Helsinki vows to stop being a “transit country” for Russians with visas issued by other EU members
Finland is “working” on new regulations that would further toughen the restrictions introduced against Russian tourists, Foreign Minister Pekka Haavisto told journalists on Wednesday, on the sidelines of the UN General Assembly in New York.
“Finland does not want to be a transit country, not even for [holders of] Schengen visas issued by other nations,” Haavisto said, adding that Helsinki seeks to bring the Russian tourist traffic “under control.”
The Finnish foreign ministry is currently working with a group of experts on a “solution” that would help Finland “limit this traffic or completely stop it,” the foreign minister said, adding that the measures might involve some new laws or amendments to existing ones. In any case, the national parliament “will quickly deal with it,” Haavisto said, without naming any specific dates for the potential changes.
Unlike the Baltic States, which repeatedly cited “security reasons” for introducing visa restrictions against Russian tourists, Finland does not see Russians traveling to the EU as a security threat, Haavisto said.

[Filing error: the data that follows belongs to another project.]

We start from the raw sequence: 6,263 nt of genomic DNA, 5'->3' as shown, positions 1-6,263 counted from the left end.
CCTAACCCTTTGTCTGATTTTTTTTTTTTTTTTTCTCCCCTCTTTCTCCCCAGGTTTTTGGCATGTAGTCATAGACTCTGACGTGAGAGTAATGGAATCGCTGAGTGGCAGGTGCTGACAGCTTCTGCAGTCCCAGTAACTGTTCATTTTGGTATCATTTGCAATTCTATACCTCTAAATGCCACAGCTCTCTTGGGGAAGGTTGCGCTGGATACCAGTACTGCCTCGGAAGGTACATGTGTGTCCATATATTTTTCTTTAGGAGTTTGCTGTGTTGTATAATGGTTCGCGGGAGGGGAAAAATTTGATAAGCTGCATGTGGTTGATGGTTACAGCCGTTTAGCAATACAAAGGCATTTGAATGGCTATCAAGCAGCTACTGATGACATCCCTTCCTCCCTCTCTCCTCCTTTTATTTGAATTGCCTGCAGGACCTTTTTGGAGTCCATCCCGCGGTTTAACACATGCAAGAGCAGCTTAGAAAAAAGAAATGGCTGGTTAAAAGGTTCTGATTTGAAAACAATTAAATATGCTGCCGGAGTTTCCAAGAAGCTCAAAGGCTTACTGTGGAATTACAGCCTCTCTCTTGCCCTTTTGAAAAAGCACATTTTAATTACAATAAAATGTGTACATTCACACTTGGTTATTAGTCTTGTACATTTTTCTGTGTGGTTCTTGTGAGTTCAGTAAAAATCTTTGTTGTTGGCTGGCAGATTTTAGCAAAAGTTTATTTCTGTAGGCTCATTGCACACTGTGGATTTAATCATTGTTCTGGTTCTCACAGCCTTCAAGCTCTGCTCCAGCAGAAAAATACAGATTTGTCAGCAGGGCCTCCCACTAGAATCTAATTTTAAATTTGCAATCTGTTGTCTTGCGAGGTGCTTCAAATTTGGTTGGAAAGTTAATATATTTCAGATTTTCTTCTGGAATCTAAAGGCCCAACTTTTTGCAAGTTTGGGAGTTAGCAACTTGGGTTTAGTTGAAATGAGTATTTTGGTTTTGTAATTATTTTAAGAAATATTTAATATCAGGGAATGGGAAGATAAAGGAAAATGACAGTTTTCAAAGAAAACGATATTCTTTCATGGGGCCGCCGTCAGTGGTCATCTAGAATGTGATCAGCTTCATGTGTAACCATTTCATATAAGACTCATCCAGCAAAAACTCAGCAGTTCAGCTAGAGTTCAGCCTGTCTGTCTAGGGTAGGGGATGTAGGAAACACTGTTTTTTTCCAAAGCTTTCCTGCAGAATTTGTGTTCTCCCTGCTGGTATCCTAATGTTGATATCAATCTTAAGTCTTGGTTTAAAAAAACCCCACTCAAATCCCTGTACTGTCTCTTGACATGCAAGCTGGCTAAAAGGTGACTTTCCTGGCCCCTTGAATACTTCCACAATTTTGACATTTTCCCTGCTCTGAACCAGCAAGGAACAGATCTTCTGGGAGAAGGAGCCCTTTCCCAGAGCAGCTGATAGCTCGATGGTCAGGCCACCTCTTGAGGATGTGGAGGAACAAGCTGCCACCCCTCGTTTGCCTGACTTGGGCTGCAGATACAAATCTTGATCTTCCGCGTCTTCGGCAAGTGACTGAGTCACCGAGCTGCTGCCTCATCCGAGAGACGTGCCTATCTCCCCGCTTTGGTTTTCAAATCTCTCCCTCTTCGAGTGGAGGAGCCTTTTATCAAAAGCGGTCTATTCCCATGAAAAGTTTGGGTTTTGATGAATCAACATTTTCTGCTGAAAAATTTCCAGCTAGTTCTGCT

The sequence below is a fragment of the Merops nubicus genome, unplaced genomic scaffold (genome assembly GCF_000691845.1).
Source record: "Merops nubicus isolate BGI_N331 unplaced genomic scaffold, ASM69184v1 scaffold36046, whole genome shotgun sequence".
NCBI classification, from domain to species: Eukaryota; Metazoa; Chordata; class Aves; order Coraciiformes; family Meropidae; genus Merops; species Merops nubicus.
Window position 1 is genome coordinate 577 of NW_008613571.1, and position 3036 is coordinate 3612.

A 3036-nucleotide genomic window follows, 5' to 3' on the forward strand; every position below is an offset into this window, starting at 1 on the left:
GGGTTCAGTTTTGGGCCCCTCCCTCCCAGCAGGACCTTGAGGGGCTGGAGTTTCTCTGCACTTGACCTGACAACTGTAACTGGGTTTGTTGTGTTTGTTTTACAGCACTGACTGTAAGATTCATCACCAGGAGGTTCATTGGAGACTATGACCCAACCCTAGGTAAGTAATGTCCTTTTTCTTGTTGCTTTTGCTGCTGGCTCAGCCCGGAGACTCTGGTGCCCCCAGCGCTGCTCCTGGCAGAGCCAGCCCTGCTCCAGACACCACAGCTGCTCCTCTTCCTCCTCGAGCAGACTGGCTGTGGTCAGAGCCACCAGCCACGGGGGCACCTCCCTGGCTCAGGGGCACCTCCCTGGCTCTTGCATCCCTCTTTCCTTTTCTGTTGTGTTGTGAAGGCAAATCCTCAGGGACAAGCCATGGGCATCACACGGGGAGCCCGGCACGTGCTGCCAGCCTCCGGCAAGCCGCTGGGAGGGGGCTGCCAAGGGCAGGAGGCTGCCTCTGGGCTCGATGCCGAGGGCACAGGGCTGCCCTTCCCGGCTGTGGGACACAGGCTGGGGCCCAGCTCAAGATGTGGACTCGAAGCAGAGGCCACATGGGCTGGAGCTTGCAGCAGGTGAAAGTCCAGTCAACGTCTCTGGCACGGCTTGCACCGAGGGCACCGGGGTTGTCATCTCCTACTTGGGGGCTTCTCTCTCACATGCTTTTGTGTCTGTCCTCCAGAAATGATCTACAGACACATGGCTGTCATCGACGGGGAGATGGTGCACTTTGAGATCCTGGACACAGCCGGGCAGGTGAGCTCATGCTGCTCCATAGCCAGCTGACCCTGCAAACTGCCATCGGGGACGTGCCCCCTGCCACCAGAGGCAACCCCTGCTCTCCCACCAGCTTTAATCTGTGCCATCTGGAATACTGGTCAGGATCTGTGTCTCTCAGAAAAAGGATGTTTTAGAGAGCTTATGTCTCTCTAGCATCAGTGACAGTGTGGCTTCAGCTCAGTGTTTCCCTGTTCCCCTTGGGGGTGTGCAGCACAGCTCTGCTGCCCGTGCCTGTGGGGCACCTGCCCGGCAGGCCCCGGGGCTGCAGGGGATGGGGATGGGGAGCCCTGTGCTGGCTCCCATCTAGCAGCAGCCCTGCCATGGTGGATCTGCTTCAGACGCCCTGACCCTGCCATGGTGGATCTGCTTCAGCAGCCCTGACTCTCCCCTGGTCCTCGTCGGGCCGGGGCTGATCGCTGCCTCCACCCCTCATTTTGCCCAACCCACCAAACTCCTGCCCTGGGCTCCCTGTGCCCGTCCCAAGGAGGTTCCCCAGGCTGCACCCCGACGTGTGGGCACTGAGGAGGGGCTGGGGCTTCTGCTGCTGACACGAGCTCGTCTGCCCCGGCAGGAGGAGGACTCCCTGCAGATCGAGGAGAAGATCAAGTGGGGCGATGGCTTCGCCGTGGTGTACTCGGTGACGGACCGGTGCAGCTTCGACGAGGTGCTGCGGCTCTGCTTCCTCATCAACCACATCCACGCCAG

“An ordinary person traveling for the purpose of tourism is not a security threat,” the minister said, adding that there is “a moral and ethical principle involved.” Russians cannot just continue to spend their vacations in Europe as normal when their nation is “waging a war,” according to Haavisto.
Finland already has a mechanism in place that allows it to deny visas to Russians and deny entry to those who had already received them. Earlier this week, Helsinki also asked Brussels to allow EU nations denying entry to a Russian person to revoke their visas or place them on a Schengen entry ban list as well. The measure would prevent such people from entering the bloc through another member’s territory, Finland argued.
UN Secretary-General Antonio Guterres has questioned the EU visa restrictions against Russians. On Sunday, he said doing so “may not be a good idea,” according to the RIA news agency.
The EU suspended a visa facilitation agreement with Russia earlier this month. Some member states also stopped issuing tourist and business visas, while the three Baltic states and Poland announced they would deny entry to all Russian citizens, even those with valid Schengen visas issued by other EU members.